Lucky Bar, 4:45 p.m. Two men—-decently attractive, wedding band-free—-sit at the end of the entrance bar.
After overhearing me pestering a young waitress for bar pick-up stories, they take interest in my subject matter. Of course, they both have picked up women from bars. Is the White House white? Is Lucky Bar a bar? I wasted my breath even asking.
Notepad out, I ask their names.
They look at each other. “Steve,” says one.
“Yeah, Steve Smith,” says the other.
“Yeah, Steve Smith—-that’s my name too,” his friend returns.
Okay, so no names.
The Steves establish two things right off the bat. First: They get hit on too—-they’re not just the pursuers. Steve 1—a brown-haired dude in a short-sleeve white shirt—says about 50 percent of his bar flirtation is instigated by females. In Steve 2’s experience, it’s about 25 percent of the time.
Second: “Lines are just awful,” S1 says. So no plays-on-words. No Are you wearing spacey underwear because you’re out of this world!!! utterances.
We start to talk about the typical “What do you do (professionally-speaking)?” as the classic D.C. line that people ask when they’re trying to get to know someone.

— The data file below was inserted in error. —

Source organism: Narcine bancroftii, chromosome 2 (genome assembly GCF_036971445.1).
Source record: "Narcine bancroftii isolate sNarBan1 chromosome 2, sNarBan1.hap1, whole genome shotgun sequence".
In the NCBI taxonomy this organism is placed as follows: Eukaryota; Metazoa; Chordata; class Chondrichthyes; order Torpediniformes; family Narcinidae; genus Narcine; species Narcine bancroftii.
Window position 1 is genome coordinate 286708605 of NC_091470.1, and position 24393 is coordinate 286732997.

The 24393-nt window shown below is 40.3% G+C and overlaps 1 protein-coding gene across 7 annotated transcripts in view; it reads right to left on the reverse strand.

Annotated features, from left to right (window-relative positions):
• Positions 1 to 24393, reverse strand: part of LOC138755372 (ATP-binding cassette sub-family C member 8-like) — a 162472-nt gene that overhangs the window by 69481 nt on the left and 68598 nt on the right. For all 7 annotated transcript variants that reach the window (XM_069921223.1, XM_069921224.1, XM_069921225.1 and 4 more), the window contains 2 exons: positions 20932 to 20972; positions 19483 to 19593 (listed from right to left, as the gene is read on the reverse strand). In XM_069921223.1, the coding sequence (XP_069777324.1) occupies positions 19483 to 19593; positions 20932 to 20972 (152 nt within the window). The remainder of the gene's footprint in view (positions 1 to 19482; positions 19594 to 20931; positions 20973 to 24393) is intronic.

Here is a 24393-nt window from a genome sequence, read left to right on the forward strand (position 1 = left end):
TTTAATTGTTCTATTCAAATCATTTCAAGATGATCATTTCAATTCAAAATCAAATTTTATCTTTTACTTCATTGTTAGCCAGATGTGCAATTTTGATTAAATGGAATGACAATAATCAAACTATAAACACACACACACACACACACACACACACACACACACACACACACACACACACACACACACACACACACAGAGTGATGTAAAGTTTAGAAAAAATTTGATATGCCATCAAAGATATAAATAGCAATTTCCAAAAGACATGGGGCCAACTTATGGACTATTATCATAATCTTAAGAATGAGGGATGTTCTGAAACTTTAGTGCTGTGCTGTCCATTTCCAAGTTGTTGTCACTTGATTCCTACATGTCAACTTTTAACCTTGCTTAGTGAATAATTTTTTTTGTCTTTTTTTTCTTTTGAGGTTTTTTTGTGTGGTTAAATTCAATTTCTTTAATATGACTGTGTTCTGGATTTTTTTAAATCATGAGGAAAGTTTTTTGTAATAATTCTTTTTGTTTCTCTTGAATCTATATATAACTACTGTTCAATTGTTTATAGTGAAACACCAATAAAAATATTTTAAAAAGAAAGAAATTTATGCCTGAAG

S1: “It’s annoying. Really, you try to avoid it. It’s bullshit chit chat”
S2: “It’s like a filler question.” If someone jump-started the convo that way, he wouldn’t write off that person as totally boring or probing for salary info. “It’s not necessarily a loaded question to get at net worth. If you start with that question and then veer away from it, then come back to it—-that’s a red flag. They’re a cougar maybe!”
His friend isn’t up for meandering discussions, regardless. “Rather than have a long, drawn-out conversation there, I’d like to see them again later at a restaurant,” he says.
Now, the listening waitress—-a recent college grad, who just finished a three-month romance with a Lucky Bar customer—-interjects: “Well how do you know they’re not crazy?” she says.
S2: “I met my wife at a bar.”
He’s got his hands folded down below the bar, but moves them up when he goes to sip his drink.
“You’re not wearing a wedding ring,” I say.
S2: “The whole wedding ring thing, as well as the changing of the last names, goes back to ownership,” he says—-and then we’re talking about European history all of a sudden. He and his wife aren’t into ownership, gold rings, etc. He says he met the woman when he was 22, and they got married seven years later. He’s now 38.
I tell him he doesn’t look 38, he looks younger.
S2: “That’s what the drunk guy said too!” (He just left, but was sitting next to them at the bar.) So here’s the secret to love and a youthful appearance: “Stay out of the sun. Come to the bar.”